The classic advice to Benjamin Braddock in “The Graduate” was to consider “plastics.” Today, in Minnesota, you might want to think about agricultural biotechnology or pharmaceuticals. The Strib’s Wendy Lee reports on a new report and writes: “[T]he state saw employment in pharmaceuticals increase 76 percent over a five-year period to 3,398 jobs in 2007, the report said. The growth was bigger than in any of ten competing states in the report. Employment in the medical device industry in Minnesota increased by 4,500 jobs during 2002 to 2007. That compared with a loss of 11,000 medical device jobs nationwide during that same time period, the report said.”

Surly beer very tasty, I have on good authority is planning a serious expansion with an on-site beer garden that would make it the biggest brewery in the state. Chris Riemenschneider reports for the Strib: “Last year alone saw a 32 percent increase in sales, to 12,000 barrels (about 3 million pints), Surly says. The new facility would have an annual capacity of as much as 100,000 barrels, a little more than either Summit and Schell Brewing. With that kind of growth, [owner Omar] Ansari is confident that raising the $20 million won’t be a problem. The legislative issue is the linchpin. Only small-scale Minnesota breweries are allowed to sell beer for on-site consumption. Ansari has hired the lobbying firm Cook Girard Associates to work on his behalf in what could be a tough fight.” Oh, come on! It’s a “jobs bill.”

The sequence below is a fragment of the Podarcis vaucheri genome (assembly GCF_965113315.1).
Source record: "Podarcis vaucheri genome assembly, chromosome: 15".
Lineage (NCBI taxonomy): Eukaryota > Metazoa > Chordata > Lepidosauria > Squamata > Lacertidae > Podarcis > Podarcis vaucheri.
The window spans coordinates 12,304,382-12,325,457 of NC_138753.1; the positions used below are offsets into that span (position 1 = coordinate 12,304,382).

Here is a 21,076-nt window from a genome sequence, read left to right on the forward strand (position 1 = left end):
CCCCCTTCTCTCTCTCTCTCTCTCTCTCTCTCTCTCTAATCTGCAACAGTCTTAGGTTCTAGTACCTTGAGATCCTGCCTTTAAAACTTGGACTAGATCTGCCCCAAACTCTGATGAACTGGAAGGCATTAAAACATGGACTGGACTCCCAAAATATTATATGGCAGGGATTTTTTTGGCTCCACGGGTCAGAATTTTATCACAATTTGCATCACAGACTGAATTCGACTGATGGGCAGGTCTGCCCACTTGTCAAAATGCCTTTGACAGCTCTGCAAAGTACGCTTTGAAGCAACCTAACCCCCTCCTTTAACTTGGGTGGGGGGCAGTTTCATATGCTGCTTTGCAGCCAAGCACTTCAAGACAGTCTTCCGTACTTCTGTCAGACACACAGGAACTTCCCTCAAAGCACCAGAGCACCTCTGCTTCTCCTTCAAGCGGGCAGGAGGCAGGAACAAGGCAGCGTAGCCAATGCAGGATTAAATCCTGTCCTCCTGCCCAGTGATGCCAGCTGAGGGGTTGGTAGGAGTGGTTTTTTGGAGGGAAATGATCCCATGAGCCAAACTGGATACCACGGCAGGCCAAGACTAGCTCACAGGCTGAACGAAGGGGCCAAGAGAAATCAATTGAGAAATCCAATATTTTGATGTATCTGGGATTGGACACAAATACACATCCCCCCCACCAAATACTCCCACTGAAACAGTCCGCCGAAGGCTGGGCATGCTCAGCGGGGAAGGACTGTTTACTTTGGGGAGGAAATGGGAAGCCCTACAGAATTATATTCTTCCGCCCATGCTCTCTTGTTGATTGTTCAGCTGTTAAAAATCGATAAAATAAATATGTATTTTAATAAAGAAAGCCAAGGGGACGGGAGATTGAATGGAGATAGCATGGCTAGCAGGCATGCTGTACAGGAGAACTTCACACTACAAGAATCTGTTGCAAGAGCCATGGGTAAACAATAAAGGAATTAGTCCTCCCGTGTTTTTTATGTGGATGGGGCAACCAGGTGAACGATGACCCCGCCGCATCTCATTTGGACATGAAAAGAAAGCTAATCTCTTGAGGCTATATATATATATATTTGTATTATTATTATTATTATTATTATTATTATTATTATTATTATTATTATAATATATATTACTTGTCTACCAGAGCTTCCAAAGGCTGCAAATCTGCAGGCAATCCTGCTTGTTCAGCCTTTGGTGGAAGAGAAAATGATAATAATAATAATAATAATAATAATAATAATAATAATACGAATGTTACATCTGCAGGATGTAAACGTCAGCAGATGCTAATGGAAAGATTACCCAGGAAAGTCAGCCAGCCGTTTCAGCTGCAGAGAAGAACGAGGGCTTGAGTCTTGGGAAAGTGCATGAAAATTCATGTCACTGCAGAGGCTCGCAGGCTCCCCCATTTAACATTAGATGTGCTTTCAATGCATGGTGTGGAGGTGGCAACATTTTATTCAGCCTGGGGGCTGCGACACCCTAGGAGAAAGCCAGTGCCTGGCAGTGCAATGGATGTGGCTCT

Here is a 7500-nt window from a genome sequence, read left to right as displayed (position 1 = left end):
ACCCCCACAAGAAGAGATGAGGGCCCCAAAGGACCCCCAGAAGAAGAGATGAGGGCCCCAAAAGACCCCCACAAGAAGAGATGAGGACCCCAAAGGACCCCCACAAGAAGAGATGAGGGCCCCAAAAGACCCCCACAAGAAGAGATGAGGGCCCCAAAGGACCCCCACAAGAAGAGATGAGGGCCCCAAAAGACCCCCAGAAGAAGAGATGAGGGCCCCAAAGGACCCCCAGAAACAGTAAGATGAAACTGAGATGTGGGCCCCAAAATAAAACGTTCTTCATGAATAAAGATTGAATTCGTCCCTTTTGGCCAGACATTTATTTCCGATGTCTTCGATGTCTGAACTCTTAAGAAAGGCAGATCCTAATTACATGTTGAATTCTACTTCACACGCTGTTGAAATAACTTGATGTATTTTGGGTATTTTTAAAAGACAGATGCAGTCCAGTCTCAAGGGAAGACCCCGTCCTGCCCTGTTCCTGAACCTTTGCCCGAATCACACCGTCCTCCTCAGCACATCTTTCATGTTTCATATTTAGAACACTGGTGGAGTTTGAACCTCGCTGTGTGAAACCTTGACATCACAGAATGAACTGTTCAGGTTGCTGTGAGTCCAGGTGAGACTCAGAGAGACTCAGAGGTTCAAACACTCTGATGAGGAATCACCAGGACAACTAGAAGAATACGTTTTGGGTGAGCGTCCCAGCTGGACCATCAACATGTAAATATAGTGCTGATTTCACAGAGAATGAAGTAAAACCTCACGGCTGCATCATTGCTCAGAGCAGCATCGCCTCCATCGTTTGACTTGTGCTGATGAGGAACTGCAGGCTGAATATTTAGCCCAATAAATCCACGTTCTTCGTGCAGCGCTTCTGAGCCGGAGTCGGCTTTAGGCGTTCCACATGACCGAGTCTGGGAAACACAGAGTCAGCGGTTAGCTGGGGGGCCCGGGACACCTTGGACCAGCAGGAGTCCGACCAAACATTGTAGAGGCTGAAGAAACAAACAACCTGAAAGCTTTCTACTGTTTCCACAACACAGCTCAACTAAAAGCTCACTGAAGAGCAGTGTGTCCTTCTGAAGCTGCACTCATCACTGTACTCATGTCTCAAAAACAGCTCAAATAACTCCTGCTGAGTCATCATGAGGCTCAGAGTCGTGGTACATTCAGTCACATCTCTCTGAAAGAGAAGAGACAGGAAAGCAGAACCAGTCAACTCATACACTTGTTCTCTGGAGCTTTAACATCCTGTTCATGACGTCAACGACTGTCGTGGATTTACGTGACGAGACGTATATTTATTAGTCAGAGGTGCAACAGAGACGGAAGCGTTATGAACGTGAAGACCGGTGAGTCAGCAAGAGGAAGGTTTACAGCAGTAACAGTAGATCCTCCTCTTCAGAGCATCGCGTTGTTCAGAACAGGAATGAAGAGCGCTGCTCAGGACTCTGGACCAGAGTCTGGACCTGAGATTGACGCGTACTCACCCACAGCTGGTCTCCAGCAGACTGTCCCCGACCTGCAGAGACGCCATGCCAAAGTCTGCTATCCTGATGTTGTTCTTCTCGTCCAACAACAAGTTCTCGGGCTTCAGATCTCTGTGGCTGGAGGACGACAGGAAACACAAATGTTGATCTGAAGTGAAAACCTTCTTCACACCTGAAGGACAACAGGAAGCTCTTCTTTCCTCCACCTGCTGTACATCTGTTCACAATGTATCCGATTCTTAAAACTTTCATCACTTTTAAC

You’ve seen “The King’s Speech,” right? Well, no less than five Twin Cities radio stations/media outlets are bidding for Mark Dayton’s radio show. The AP story says: “The bidders are the website, JR Broadcasting, KFAI, the Minnesota News Network and WCCO Radio. BringMeTheNews provides content to stations including Cities 97. JR Broadcasting owns AM 950.”

Victoria M. DeFranco writes on The Huffington Post that Michele Bachmann has several qualities that set her above Sarah Palin: “Bachmann may not be as slick as Palin, but it is a grave mistake to dismiss Bachmann as a “poor man’s Sarah Palin,’ as stated by Meghan McCain in a post SOTU interview. Bachmann’s Facebook page may not have all the bells and whistles and her speaking style may need an overhaul, but that can be easily taken care of by a PR firm. The style will come, what is important is that Bachman has the substance and a base. Just in numerical terms, Bachmann has a strong base of support to stand on. If we look at home base support alone, Bachmann wins. Her Minnesota district at 750,00 residents handily beats out Palin’s 700,000 residents. Add to that the institutional base that Bachman has she is not only a U.S. congresswoman but the founder of the Congressional Tea Party Caucus.